Clemons: What do you think laypeople need to hear to understand the strengths and the reason why supply chains are multinational operations and why they won't just work inside one country?

Alkire: I think that we’ve had these two phrases. ... We say we want generic drugs. What are generic drugs? The expectation by the public is it's going to be the lowest cost. We also use the term commodity and a PPE, for the most part, is a commodity item. And so what the public needs to understand is when we use those two terms, we're going to create the most efficient mechanism and I mean, we the manufacturers, are going to try to create the most efficient mechanism possible to actually produce those products, which means oftentimes you're gonna have a very narrow supply chain without the level of resiliency. What I think we need to do is we need to reframe the terms of PPE and some of these generic drugs. They aren't the generics or the commodities, if you will, that have to have these really narrow supply chains that expose us to an issue like a pandemic. But instead we need to be thinking about the importance of having those products and building some resiliency around those supply chains.


Clemons: Can you tell us a little bit about Premier’s activities with its early warning system and how that might improve the ecosystem on health goods provision?

Alkire: So today we know that there was an article that came out in the Annals of Internal Medicine a couple weeks ago. There was another one that came out in the New England Journal of Medicine and it talked about the false negatives that are occurring, meaning that the closer that a COVID patient is to actually acquiring the virus, and when they get the test. In the Annals, they actually said there are false negatives of 100 percent. That means that these patients, they truly have COVID but they tested negative for it. So we don't think testing is the only way for various health officials and the governors and others to really measure what's happening from a community aspect as it relates to COVID. We actually think another important attribute is looking at this sort of syndromic surveillance. We've developed a technology at Premier that actually gets into the electronic medical record and we look at the symptoms of a patient that presents to a doctor. So you think of COVID, it's a dry cough, it’s a fever, they lose their sense of taste, and there's like eight or nine of them. Anyway, we want to look at those symptoms in real time because there's a pretty high probability that those patients actually have the virus. But we get that data, that information, very quickly, and we could get it at a ZIP code level. And the reason that's so important is that you know, as states are contemplating the next potential surge of the virus and the importance of opening the economy back up. With all that information, we can now inform health officials at a ZIP code level that you may have another surge or you may have a higher prevalence of the virus. So the point is you don't have to shut the whole state. You don't have to shut a whole city. There are certain pockets by ZIP code where we're starting to see a surge, and that information, I think, is something that these health officials can rely on to really balance the community health needs versus opening the economy.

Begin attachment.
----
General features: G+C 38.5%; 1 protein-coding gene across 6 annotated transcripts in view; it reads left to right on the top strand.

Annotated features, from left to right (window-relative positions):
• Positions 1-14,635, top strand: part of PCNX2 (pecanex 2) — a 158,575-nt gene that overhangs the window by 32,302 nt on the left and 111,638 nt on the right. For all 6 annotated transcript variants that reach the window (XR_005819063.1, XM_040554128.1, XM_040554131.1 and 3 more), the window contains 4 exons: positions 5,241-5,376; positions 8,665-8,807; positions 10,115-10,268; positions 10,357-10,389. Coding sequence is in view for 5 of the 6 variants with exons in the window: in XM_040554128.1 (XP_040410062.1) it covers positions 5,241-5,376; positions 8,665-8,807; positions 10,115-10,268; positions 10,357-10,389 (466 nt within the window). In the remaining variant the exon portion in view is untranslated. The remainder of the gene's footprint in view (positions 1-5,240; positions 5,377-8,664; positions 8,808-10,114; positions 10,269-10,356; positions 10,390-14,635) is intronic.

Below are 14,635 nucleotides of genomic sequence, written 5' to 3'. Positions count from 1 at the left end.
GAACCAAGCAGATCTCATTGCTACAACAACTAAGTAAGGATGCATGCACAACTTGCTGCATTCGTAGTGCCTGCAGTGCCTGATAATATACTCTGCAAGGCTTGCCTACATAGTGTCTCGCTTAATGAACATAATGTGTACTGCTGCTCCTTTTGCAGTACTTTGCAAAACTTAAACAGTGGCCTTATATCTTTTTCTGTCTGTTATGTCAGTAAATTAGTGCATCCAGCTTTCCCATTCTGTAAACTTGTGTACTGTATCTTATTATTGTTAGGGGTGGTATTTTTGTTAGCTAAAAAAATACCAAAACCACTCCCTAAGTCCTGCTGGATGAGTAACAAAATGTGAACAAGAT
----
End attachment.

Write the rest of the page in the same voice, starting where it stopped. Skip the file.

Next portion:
Clemons: If you were to advise the White House on how to get this right the next time, what would be some of the things you'd like to see the federal government do in anticipating either future waves of this virus or anticipating something as systemically impactful as a future pandemic?

Alkire: Yes, I think there's three things. One I would advise them — I'm creating a data infrastructure to allow for us to dynamically allocate critical products. So think of ventilators, think of other PPE. So number one is, let's create some technology that sort of overlays utilization patterns of those various products. Number two, obviously this idea of, and I'm gonna call it efficient stockpiling. You know, there are certain things that I think the federal government needs to stockpile, ventilators come to mind. And there are certain things probably the states need to stockpile. I think about PPE because it's used for multiple industries. And so, a large part of the communities use that. The final thing I tell the administration is look, we need to create a syndromic surveillance capability to help inform our states and local governments on how to open appropriately with additional surges and those kinds of things. But I think we've got to do a better job of leveraging the technology that already exists today in the form of syndromic surveillance to really inform those important and critical decisions.